Current Debate over the Role of Fair Value Accounting in the Financial Crisis

At the heart of post-crisis bank accounting debates was the use of “mark-to-market” accounting, also known as fair value accounting (FVA). Under FVA, assets are valued at the price the asset would theoretically sell for in the open market. In volatile markets, these values could deviate significantly from the original price paid. Critics argue that mark-to-market losses driven by market panic decreased banks’ regulatory capital, led to a downward spiral of forced asset sales that further depressed prices, and eventually threatened the soundness and functioning of the entire global financial system. Brad A. Badertscher et al., “A Convenient Scapegoat: Fair Value Accounting by Commercial Banks During the Financial Crisis,” 42 CFA Dig. (May 2012). Steve Forbes compared FVA to the “bubonic plague” and claimed it was the “principal reason that the financial disaster of 2007-09 threatened to destroy our financial system.” Steve Forbes, “Stop This Horror Before It Starts Again,” Forbes, June 28, 2010. Defenders of FVA argue that it played, at most, a minor role in a crisis that was the consequence of a complex nexus of factors and policy failures across the private and public spheres. Blaming FVA, they argue, is the equivalent of “shooting the messenger.”

The views of the FVA critics are in tension with another broad group of academics and policy makers who argue that banks exploited accounting rules (either properly or improperly) to effectively avoid or delay marking certain assets to true market prices.  Dushyantkumar Vyas, “The Timeliness of Accounting Write-Downs by U.S. Financial Institutions During the Financial Crisis of 2007–2008,” 49 J. Accounting Res. 823 (June 11, 2011). One widely cited academic paper concluded that overall “there is little evidence that banks’ reported fair values suffer from excessive writedowns or undervaluation in 2008” and that “[i]f anything the evidence points in the opposite direction, suggesting that banks used the discretion in accounting rules to keep asset value high relative to concurrent market prices and expectations.” Christian Laux & Christian Leuz, “Did Fair-Value Accounting Contribute to the Financial Crisis?” (Nat’l Bureau of Econ. Research, Working Paper No. 15515, Nov. 2009). If mark-to-market accounting rules allow sufficient discretion for banks to avoid losses, the logic goes, then how could such “excessive” losses have been responsible for contributing to distressed asset sales, depleting regulatory capital, and exacerbating the financial crisis?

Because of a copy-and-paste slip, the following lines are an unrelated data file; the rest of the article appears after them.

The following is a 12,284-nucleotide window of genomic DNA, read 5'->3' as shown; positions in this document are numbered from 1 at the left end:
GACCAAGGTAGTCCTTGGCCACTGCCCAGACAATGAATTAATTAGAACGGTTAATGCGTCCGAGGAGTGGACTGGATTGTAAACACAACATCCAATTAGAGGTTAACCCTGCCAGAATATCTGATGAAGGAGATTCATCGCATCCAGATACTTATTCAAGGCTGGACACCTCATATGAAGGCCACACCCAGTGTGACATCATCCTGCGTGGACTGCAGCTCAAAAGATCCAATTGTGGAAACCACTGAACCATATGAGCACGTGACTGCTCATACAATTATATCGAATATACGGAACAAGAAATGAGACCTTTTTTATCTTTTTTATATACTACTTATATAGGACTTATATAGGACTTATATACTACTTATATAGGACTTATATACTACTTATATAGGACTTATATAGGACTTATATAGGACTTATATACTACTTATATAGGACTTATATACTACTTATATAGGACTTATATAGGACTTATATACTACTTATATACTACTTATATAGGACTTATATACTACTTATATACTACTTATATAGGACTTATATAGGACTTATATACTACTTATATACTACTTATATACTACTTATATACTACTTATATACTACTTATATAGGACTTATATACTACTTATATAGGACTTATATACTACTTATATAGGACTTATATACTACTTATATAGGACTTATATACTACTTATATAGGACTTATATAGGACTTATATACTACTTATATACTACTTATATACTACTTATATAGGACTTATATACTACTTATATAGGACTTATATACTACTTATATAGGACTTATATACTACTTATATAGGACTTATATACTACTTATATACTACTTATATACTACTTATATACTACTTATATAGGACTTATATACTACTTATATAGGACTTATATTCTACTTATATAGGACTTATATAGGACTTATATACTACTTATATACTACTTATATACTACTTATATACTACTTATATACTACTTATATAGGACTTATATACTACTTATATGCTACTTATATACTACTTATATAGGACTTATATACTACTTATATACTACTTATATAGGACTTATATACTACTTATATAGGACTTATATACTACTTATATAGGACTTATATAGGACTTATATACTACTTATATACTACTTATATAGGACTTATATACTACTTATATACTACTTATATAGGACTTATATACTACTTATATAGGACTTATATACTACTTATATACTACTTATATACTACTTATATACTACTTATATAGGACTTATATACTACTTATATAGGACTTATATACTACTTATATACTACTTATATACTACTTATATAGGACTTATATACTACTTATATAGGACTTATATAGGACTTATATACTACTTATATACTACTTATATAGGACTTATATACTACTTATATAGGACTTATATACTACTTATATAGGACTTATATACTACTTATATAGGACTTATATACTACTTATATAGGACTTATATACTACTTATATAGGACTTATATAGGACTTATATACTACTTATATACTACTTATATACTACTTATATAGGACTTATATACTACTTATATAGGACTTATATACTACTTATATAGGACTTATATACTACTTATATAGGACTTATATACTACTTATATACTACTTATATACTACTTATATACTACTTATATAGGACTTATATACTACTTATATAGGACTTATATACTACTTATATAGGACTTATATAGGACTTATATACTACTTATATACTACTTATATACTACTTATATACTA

Our Research

Our research attempts to shed light on these debates by examining whether the write-downs that banks took related to their super-senior ABS CDO positions during the financial crisis were timely, given publicly available contemporaneous market-based information. The timeliness of banks’ CDO write-downs has been previously examined in other academic studies.

However, unlike our approach, these prior studies fail to recognize that all ABS CDOs are not created equal and fail to properly account for the differences in quality of banks’ ABS CDO positions. Given differences in underlying collateral (among other factors), the values of super-senior tranches of different ABS CDOs can differ substantially.

We began our analysis by using banks’ public disclosures to construct a novel, hand-collected data set of 30 banks’ quarterly super-senior ABS CDO marks and writed-owns over the eight quarters in 2007–2008. While the precise collateral composition of each CDO in each bank’s portfolio is not public information, we accounted for differences in underlying collateral quality by using information in the public disclosures to divide these data into two categories: high grade and mezzanine ABS CDOs, a common distinction in the CDO industry. “High-grade ABS CDO” is a term used to refer to ABS CDOs with higher quality underlying collateral (often with average collateral ABS credit ratings of A or greater), and mezzanine ABS CDOs are those with lower quality collateral (often with average collateral ABS ratings of BBB or lower).  Laurie S. Goodman et al., Subprime Mortgage Credit Derivatives (June 2008).